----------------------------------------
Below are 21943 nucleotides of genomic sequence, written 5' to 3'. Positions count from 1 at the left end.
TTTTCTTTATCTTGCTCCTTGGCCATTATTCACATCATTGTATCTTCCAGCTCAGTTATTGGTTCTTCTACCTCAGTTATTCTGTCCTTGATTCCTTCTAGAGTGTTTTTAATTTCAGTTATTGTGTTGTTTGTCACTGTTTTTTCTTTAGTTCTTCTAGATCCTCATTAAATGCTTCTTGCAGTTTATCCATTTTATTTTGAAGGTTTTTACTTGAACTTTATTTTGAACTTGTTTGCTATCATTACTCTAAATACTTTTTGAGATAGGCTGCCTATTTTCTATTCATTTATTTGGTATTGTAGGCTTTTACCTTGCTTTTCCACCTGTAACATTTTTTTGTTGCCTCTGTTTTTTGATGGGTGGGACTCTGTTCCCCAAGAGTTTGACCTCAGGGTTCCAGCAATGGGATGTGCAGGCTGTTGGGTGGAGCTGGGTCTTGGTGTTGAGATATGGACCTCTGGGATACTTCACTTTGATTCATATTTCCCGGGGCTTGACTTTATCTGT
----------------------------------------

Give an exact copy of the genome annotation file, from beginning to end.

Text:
Below are 21943 nucleotides of genomic sequence, written 5' to 3'. Positions count from 1 at the left end.
TTTTCTTTATCTTGCTCCTTGGCCATTATTCACATCATTGTATCTTCCAGCTCAGTTATTGGTTCTTCTACCTCAGTTATTCTGTCCTTGATTCCTTCTAGAGTGTTTTTAATTTCAGTTATTGTGTTGTTTGTCACTGTTTTTTCTTTAGTTCTTCTAGATCCTCATTAAATGCTTCTTGCAGTTTATCCATTTTATTTTGAAGGTTTTTACTTGAACTTTATTTTGAACTTGTTTGCTATCATTACTCTAAATACTTTTTGAGATAGGCTGCCTATTTTCTATTCATTTATTTGGTATTGTAGGCTTTTACCTTGCTTTTCCACCTGTAACATTTTTTTGTTGCCTCTGTTTTTTGATGGGTGGGACTCTGTTCCCCAAGAGTTTGACCTCAGGGTTCCAGCAATGGGATGTGCAGGCTGTTGGGTGGAGCTGGGTCTTGGTGTTGAGATATGGACCTCTGGGATACTTCACTTTGATTCATATTTCCCGGGGCTTGACTTTATCTGT